Disclaimer: I'm not an astronomer, physicist, mathematician, etc. so this is a question from a complete newbie.
One of the greatest mysteries of our age is "where is the dark matter?" The universe can be observed to be curved (aka have gravity) in many places where we cannot detect any sufficiently large mass nearby.
There are many hypotheses about this, but one I've never seen discussed is that the universe simply isn't flat by default. The assumption always is that gravity is the only thing that curves the universe, and that without any mass there will be no curvature. But what if it isn't true? What if in it's "default state" the universe isn't smooth and flat, but has some random curves anyway, just like that?
Of course, this is just another hypothesis, but my question for this site is - Why doesn't it seem that anyone is considering this possibility?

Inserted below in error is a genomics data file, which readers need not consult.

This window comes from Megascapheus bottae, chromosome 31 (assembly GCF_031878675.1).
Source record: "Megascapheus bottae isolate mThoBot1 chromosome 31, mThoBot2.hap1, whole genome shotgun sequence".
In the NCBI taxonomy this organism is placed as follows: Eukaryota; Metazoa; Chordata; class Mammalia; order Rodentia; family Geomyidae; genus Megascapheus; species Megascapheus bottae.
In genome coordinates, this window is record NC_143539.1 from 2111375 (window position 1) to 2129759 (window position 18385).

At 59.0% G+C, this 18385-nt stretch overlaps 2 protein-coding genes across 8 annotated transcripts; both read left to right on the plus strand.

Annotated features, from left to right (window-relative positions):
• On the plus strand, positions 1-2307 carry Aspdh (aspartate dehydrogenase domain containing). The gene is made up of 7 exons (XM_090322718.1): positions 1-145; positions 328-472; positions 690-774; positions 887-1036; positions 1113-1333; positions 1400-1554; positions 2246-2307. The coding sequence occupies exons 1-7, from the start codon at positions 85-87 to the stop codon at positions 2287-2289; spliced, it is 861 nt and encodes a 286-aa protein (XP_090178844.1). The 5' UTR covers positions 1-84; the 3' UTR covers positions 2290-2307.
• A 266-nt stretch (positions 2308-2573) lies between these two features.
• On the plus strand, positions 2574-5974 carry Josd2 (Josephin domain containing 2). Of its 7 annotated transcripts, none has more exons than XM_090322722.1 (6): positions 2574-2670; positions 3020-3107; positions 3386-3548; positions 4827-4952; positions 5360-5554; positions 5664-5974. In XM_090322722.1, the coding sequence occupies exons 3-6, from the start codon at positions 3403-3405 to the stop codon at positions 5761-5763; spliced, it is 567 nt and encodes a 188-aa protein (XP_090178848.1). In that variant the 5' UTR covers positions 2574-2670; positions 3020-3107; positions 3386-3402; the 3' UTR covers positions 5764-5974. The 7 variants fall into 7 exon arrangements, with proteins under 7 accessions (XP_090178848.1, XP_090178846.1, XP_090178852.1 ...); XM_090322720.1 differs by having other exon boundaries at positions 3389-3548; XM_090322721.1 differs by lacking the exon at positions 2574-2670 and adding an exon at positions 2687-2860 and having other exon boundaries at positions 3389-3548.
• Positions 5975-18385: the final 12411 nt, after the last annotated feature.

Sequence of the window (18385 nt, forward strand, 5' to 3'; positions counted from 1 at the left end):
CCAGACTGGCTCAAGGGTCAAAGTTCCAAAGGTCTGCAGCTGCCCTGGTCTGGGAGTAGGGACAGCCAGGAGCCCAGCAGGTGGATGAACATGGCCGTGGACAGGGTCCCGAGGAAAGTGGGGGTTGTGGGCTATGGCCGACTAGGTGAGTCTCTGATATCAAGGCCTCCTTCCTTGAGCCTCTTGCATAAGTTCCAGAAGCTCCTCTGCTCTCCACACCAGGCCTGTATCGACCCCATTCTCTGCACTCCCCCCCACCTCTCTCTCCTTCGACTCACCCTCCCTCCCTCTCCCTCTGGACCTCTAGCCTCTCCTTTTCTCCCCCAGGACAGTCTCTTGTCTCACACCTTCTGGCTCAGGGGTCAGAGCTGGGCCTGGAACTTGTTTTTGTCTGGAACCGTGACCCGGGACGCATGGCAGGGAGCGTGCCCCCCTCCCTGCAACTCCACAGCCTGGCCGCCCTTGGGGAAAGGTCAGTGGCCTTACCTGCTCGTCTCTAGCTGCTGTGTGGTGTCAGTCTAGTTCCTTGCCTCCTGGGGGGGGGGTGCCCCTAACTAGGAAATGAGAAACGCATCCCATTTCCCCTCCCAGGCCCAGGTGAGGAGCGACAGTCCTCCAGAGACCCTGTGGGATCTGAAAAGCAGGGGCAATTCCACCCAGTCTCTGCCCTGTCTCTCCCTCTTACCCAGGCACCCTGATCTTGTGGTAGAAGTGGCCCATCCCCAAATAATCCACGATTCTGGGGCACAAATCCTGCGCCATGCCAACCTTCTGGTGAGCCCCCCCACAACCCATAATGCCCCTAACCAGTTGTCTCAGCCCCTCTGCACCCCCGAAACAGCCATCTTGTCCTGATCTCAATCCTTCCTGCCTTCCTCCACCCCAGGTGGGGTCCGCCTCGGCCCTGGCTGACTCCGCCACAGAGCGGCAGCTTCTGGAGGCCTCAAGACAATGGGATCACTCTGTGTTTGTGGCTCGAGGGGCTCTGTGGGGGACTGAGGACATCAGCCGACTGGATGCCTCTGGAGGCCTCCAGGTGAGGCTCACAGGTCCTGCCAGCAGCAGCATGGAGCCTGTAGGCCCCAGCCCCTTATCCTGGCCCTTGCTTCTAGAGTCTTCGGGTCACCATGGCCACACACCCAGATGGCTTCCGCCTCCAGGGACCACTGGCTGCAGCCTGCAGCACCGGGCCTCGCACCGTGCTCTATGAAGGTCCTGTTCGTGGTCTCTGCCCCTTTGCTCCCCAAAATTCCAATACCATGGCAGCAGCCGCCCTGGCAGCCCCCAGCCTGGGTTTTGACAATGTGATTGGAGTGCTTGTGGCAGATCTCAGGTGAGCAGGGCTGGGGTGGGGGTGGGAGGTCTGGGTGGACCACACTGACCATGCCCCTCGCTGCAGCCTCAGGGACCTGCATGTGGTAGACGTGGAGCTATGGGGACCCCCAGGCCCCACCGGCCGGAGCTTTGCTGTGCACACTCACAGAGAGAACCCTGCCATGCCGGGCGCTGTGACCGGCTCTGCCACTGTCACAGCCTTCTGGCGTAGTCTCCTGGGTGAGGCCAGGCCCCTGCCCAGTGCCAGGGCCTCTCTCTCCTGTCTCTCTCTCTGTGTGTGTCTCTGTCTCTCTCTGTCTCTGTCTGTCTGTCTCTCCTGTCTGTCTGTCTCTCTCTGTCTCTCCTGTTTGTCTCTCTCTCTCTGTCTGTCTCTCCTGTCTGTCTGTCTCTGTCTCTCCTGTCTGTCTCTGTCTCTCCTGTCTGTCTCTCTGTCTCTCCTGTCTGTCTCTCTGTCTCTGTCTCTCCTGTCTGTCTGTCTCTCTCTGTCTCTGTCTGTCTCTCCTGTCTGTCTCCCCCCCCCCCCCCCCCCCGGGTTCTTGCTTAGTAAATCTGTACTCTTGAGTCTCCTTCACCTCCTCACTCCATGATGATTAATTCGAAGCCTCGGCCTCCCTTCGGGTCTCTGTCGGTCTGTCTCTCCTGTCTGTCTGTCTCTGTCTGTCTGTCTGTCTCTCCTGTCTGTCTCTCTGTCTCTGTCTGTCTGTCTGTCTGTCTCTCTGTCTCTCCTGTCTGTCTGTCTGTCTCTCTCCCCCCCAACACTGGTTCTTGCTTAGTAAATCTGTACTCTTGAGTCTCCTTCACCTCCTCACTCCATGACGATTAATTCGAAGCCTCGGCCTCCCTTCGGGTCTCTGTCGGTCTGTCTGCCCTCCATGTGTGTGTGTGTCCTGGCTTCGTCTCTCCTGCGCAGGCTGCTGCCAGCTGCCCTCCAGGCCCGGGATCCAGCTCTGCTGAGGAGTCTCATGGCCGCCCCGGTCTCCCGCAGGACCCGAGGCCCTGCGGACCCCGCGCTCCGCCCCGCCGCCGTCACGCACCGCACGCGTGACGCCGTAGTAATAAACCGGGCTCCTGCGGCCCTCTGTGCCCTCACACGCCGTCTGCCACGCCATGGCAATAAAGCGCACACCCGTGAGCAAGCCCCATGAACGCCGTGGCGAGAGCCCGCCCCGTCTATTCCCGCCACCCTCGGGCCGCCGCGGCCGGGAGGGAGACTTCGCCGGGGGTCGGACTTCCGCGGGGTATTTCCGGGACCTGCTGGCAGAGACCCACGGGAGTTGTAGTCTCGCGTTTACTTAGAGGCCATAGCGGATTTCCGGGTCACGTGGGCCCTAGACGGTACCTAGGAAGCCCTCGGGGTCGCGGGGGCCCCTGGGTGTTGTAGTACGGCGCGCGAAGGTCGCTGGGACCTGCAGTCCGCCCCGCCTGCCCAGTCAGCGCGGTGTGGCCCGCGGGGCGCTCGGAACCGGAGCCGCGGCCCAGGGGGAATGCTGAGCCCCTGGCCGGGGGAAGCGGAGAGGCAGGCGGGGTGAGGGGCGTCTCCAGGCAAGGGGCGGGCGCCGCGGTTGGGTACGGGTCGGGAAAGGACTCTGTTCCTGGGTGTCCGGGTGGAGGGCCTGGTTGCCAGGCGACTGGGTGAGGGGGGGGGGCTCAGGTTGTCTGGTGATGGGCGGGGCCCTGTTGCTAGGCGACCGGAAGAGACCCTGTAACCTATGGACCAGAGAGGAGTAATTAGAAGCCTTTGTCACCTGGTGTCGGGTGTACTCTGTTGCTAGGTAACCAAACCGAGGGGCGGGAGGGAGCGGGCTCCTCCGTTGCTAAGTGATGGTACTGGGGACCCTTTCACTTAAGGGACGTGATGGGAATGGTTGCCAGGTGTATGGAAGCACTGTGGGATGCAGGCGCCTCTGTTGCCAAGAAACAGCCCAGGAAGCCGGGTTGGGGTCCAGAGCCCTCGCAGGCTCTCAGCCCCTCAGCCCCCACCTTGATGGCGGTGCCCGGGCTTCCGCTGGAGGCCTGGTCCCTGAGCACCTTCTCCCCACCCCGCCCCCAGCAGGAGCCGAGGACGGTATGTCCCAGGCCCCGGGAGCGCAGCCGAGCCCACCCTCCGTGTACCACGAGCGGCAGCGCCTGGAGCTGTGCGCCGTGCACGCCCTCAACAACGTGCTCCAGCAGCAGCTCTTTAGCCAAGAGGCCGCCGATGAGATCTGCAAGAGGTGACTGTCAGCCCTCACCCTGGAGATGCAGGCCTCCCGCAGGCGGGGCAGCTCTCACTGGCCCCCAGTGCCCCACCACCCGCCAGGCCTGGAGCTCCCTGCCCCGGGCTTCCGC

It seems I haven't explained myself clearly enough. To put it in analogy - mass & gravity are often depicted as objects weighing down on a sheet.
Dark matter is the same, except we cannot see the "apple". The bend is there, but there's nothing in it. We can see other objects attracted to it, gravitation lensing works as expected, etc. But nothing there when we look at it directly. It's like an invisible apple.
And my question is - why do we assume that the "sheet" is smooth by default? That there cannot be bends in it without apples. Or, in other words, yes, we know that mass causes gravity, but why cannot gravity ( == bends in spacetime) also exist without mass?
Added 2: It's also quite possible that my pop-sci level understanding of gravity is way off and I'm asking nonsense. In that case, I'd like to understand what I'm missing.